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USA responds to hazing deaths

The+USA+chapter+of+Pi+Kappa+Phi+was+unavailable+for+comment+at+the+time+of+publication.
The USA chapter of Pi Kappa Phi was unavailable for comment at the time of publication.

The USA chapter of Pi Kappa Phi was unavailable for comment at the time of publication.

Shelby Guidry

Shelby Guidry

The USA chapter of Pi Kappa Phi was unavailable for comment at the time of publication.

Rachel Sullivan, Reporter

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In the last two weeks, two college men have died from hazing-related activities at Florida State University and Texas State University, according to CNN. The presidents of both universities have indefinitely suspended the Greek life on campus.

Police found Matthew Ellis, a 20-year-old pledge for the Phi Kappa Psi fraternity at TSU, dead on the morning of Nov. 14. TSU suspended all Greek chapters immediately. Ellis’ death is the third reported college hazing-related death since August of this year. Added to this is the  investigation of a member of the Phi Delta Theta fraternity at FSU who is charged with trafficking cocaine.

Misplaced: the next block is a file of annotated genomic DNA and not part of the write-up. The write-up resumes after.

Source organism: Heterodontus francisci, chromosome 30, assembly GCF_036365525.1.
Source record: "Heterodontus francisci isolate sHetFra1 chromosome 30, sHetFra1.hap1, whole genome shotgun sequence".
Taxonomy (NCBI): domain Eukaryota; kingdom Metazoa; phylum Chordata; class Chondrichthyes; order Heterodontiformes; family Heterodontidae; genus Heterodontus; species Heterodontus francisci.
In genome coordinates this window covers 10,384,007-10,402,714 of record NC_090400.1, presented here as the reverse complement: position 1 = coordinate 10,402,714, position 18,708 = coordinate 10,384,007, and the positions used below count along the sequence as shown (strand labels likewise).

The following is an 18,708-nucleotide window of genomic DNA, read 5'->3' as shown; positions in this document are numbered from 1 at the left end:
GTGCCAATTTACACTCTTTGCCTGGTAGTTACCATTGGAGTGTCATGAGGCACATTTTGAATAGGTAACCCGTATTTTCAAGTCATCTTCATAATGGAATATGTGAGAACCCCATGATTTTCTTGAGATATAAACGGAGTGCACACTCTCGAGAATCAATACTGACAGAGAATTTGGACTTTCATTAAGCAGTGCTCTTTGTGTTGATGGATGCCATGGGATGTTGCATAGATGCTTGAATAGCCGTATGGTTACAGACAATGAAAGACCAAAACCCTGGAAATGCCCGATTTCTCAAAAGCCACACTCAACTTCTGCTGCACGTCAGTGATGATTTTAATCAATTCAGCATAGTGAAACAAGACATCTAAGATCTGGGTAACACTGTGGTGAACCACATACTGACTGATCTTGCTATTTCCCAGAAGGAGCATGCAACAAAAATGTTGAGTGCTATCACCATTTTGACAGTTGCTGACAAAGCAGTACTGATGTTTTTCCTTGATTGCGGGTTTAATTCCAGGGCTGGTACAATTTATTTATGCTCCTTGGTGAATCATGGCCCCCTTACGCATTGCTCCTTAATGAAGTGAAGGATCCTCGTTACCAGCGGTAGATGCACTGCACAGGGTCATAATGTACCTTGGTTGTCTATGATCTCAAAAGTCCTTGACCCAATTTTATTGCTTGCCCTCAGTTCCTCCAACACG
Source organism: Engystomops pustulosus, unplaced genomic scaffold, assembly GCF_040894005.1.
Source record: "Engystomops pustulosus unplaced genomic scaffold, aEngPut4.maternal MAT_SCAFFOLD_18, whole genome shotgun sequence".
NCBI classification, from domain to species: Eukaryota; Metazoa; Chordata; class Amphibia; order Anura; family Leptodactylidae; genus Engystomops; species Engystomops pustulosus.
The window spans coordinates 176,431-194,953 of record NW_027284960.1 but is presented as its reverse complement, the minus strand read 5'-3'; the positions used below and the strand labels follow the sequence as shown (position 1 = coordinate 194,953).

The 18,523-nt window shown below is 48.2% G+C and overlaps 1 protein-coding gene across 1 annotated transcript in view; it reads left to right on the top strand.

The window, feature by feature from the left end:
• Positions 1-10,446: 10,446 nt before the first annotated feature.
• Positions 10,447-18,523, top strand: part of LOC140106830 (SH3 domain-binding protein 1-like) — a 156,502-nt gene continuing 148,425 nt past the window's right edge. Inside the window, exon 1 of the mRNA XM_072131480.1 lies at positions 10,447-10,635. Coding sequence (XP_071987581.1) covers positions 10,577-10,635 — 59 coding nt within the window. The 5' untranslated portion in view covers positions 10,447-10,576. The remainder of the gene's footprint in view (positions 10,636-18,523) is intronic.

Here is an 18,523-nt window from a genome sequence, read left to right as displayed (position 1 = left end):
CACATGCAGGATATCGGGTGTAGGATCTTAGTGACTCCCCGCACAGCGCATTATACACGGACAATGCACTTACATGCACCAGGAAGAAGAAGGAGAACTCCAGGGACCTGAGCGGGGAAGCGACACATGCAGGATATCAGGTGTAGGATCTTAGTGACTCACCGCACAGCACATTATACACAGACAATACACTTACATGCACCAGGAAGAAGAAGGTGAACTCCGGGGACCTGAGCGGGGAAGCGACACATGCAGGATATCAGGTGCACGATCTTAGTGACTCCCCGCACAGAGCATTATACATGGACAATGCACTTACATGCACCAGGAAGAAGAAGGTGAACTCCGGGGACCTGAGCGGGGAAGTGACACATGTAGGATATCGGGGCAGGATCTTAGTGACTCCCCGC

Furthermore, the FSU chapter of Pi Kappa Phi is under investigation for causing the death of 20-year-old Andrew Coffey on Nov. 3 after a party the night before. The USA chapter of Pi Kappa Phi did not respond to requests for comments regarding the incident.

Cathi Jones, assistant director of fraternity and sorority life, was unavailable for comment at the time of publication. The president of the Intrafraternity Council was also unavailable for comment. President Tony Waldrop did not comment on the cases and referred comments to Dr. Michael Mitchell. However, the involved national chapters of the fraternities from FSU and Texas State extended their apologies and plans of action to CNN news.

“Our hearts go out to the Florida State community in this tragic loss,” Mitchell said. “It is always difficult to lose a student, but it is especially difficult when that loss is totally preventable. Hazing education and awareness is a continuous effort on all campuses with Greek communities and we must all remain vigilant in our efforts to change the culture.”

“I don’t think they (USA) are taking it seriously,” Summer Smith said, a junior elementary education major at USA. “I think that there should be a different tradition for this. Why nearly kill yourself for this kind of thing? They try to tell people that it’s nothing like what is in the movies, then this happens and the fraternities at other schools continue on.”

What this means for the Greek life at USA remains to be seen. After a lack of response from Greek representatives and the fraternity involved, one can only wonder where this university truly stands on this tragic issue and what “efforts to change the culture” are being done.

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The student news site of The University of South Alabama
USA responds to hazing deaths